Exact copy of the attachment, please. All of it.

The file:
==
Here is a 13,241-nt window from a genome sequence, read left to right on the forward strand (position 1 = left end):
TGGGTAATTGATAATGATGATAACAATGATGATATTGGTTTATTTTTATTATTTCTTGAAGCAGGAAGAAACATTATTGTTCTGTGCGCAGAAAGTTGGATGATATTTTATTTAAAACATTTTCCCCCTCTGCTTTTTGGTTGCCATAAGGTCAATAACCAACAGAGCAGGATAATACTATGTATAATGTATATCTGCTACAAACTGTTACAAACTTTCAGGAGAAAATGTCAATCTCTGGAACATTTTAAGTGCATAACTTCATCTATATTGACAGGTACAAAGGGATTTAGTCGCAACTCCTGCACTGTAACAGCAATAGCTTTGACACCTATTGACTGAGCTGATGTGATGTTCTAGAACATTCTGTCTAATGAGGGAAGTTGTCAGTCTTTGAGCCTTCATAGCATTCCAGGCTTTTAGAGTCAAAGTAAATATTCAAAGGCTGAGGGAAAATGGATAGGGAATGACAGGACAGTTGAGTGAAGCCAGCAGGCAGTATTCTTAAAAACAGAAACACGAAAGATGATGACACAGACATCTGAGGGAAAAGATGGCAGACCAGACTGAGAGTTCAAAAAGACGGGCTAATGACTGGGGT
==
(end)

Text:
Here is a 13,241-nt window from a genome sequence, read left to right on the forward strand (position 1 = left end):
TGGGTAATTGATAATGATGATAACAATGATGATATTGGTTTATTTTTATTATTTCTTGAAGCAGGAAGAAACATTATTGTTCTGTGCGCAGAAAGTTGGATGATATTTTATTTAAAACATTTTCCCCCTCTGCTTTTTGGTTGCCATAAGGTCAATAACCAACAGAGCAGGATAATACTATGTATAATGTATATCTGCTACAAACTGTTACAAACTTTCAGGAGAAAATGTCAATCTCTGGAACATTTTAAGTGCATAACTTCATCTATATTGACAGGTACAAAGGGATTTAGTCGCAACTCCTGCACTGTAACAGCAATAGCTTTGACACCTATTGACTGAGCTGATGTGATGTTCTAGAACATTCTGTCTAATGAGGGAAGTTGTCAGTCTTTGAGCCTTCATAGCATTCCAGGCTTTTAGAGTCAAAGTAAATATTCAAAGGCTGAGGGAAAATGGATAGGGAATGACAGGACAGTTGAGTGAAGCCAGCAGGCAGTATTCTTAAAAACAGAAACACGAAAGATGATGACACAGACATCTGAGGGAAAAGATGGCAGACCAGACTGAGAGTTCAAAAAGACGGGCTAATGACTGGGGT